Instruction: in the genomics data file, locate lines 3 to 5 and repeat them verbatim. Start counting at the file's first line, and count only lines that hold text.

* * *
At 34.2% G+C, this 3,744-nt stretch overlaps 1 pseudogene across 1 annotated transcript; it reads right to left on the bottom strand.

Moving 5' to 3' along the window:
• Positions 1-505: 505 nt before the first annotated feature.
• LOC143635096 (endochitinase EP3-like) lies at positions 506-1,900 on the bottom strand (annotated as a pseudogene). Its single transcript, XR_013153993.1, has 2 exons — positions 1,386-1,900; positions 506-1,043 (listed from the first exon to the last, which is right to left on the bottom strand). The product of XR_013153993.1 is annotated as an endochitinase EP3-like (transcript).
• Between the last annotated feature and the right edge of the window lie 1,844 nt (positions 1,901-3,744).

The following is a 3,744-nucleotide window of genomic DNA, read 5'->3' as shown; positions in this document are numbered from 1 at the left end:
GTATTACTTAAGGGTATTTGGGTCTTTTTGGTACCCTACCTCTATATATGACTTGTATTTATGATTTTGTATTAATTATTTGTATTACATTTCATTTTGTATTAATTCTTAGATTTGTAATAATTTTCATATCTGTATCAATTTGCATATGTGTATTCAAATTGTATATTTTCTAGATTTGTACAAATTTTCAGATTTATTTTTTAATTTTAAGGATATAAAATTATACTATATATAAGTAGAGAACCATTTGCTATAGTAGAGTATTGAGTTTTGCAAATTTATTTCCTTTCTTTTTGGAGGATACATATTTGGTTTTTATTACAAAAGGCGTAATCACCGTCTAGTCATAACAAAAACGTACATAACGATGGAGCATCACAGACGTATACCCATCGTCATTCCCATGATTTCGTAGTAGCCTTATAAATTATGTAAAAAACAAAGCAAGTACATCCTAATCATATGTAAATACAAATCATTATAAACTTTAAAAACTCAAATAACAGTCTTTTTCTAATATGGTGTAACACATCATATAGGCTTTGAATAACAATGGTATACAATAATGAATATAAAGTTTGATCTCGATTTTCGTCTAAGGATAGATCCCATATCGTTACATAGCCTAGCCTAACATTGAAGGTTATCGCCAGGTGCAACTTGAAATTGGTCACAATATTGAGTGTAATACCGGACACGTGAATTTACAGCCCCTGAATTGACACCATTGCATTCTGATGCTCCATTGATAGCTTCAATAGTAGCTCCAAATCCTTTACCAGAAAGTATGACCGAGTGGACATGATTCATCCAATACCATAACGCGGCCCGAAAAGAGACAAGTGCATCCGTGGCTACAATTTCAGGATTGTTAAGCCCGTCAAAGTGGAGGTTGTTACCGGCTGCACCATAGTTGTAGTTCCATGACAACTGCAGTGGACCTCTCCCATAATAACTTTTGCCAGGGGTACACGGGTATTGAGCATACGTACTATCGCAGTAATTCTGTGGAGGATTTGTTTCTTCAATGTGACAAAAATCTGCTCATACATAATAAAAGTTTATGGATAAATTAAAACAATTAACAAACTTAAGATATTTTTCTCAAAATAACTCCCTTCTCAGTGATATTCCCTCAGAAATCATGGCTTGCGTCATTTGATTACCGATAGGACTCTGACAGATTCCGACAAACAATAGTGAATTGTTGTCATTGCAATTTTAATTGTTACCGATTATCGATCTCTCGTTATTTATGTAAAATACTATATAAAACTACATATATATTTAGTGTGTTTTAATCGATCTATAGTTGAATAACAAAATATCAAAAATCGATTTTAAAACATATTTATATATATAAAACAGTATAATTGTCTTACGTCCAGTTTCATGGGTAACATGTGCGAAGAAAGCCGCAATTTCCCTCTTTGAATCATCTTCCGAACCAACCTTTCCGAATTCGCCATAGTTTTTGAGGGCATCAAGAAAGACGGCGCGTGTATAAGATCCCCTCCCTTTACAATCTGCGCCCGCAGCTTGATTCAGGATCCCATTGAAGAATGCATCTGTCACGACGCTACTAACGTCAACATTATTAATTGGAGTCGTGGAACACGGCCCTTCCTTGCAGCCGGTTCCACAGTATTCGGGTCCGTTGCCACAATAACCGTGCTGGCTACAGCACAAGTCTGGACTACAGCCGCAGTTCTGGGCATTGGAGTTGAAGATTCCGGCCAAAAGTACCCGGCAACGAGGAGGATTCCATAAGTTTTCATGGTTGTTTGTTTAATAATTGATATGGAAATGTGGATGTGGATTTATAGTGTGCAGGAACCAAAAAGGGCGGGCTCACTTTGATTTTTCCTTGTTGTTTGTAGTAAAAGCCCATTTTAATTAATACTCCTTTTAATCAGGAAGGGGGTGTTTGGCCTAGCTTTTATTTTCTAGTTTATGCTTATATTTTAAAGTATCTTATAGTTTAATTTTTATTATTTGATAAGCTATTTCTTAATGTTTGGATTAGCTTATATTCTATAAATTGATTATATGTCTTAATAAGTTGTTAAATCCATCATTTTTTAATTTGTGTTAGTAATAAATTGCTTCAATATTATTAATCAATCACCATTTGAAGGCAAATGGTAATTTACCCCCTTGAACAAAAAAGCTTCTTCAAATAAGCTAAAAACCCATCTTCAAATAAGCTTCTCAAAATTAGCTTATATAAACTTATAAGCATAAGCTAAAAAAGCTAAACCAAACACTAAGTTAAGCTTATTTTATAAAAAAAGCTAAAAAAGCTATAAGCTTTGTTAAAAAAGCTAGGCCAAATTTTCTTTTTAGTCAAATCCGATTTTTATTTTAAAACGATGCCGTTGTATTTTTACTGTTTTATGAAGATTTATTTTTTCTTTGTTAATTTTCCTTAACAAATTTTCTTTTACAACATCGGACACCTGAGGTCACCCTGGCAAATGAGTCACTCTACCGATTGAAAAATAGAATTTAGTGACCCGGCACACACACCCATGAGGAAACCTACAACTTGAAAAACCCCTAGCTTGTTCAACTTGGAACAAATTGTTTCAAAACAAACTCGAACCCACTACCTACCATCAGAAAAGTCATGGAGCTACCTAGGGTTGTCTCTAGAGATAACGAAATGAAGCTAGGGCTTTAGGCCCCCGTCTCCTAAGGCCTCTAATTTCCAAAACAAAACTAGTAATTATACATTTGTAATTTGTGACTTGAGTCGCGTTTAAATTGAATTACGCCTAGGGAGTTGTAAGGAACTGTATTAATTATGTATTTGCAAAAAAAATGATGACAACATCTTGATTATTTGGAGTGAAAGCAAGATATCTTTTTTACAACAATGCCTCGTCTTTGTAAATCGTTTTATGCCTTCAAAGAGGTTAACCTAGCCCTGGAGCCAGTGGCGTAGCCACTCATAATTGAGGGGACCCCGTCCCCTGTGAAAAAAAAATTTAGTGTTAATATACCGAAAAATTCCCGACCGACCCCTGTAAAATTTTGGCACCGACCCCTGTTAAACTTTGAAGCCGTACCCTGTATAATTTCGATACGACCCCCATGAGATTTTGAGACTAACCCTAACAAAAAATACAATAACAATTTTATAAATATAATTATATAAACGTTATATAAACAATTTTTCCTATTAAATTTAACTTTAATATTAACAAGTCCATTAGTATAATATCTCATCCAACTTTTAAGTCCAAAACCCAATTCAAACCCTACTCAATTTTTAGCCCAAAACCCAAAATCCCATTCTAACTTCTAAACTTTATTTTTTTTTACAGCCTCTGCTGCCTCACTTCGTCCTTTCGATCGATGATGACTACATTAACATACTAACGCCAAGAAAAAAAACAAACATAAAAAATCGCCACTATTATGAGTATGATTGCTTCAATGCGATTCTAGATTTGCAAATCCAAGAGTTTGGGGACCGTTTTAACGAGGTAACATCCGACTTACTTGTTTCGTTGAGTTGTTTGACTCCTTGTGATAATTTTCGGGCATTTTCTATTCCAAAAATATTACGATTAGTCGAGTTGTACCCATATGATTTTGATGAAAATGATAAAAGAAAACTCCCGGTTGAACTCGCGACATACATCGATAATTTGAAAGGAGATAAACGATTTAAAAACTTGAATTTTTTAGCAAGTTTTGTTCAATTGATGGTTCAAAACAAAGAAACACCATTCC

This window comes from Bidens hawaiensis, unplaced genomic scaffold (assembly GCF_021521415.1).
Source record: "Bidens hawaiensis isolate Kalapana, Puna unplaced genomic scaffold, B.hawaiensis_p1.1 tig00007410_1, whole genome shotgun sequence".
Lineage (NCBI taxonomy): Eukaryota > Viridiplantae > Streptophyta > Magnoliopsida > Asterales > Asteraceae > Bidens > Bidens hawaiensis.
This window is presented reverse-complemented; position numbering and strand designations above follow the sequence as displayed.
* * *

• Positions 1-505: 505 nt before the first annotated feature.
• LOC143635096 (endochitinase EP3-like) lies at positions 506-1,900 on the bottom strand (annotated as a pseudogene). Its single transcript, XR_013153993.1, has 2 exons — positions 1,386-1,900; positions 506-1,043 (listed from the first exon to the last, which is right to left on the bottom strand). The product of XR_013153993.1 is annotated as an endochitinase EP3-like (transcript).
• Between the last annotated feature and the right edge of the window lie 1,844 nt (positions 1,901-3,744).